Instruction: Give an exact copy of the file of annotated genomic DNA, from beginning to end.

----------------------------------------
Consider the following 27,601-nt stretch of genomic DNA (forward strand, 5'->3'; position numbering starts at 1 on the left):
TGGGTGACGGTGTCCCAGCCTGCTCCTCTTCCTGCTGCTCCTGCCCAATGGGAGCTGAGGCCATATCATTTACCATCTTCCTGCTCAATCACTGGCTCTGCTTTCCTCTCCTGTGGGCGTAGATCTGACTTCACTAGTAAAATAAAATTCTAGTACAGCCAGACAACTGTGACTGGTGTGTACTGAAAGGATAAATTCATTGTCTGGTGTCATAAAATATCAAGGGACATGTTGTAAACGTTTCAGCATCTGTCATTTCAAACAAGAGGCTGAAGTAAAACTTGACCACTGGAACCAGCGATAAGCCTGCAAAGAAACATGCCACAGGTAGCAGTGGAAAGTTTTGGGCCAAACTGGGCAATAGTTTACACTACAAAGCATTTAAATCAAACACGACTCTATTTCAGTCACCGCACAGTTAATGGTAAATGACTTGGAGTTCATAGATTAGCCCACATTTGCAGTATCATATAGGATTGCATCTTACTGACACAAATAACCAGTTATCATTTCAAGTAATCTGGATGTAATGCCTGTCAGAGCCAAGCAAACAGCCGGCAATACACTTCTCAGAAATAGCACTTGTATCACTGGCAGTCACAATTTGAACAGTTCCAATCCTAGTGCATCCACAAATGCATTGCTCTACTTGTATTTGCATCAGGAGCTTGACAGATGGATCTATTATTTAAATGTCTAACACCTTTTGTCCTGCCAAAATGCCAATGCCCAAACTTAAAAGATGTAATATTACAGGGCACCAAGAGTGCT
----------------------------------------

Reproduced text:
Consider the following 27,601-nt stretch of genomic DNA (forward strand, 5'->3'; position numbering starts at 1 on the left):
TGGGTGACGGTGTCCCAGCCTGCTCCTCTTCCTGCTGCTCCTGCCCAATGGGAGCTGAGGCCATATCATTTACCATCTTCCTGCTCAATCACTGGCTCTGCTTTCCTCTCCTGTGGGCGTAGATCTGACTTCACTAGTAAAATAAAATTCTAGTACAGCCAGACAACTGTGACTGGTGTGTACTGAAAGGATAAATTCATTGTCTGGTGTCATAAAATATCAAGGGACATGTTGTAAACGTTTCAGCATCTGTCATTTCAAACAAGAGGCTGAAGTAAAACTTGACCACTGGAACCAGCGATAAGCCTGCAAAGAAACATGCCACAGGTAGCAGTGGAAAGTTTTGGGCCAAACTGGGCAATAGTTTACACTACAAAGCATTTAAATCAAACACGACTCTATTTCAGTCACCGCACAGTTAATGGTAAATGACTTGGAGTTCATAGATTAGCCCACATTTGCAGTATCATATAGGATTGCATCTTACTGACACAAATAACCAGTTATCATTTCAAGTAATCTGGATGTAATGCCTGTCAGAGCCAAGCAAACAGCCGGCAATACACTTCTCAGAAATAGCACTTGTATCACTGGCAGTCACAATTTGAACAGTTCCAATCCTAGTGCATCCACAAATGCATTGCTCTACTTGTATTTGCATCAGGAGCTTGACAGATGGATCTATTATTTAAATGTCTAACACCTTTTGTCCTGCCAAAATGCCAATGCCCAAACTTAAAAGATGTAATATTACAGGGCACCAAGAGTGCT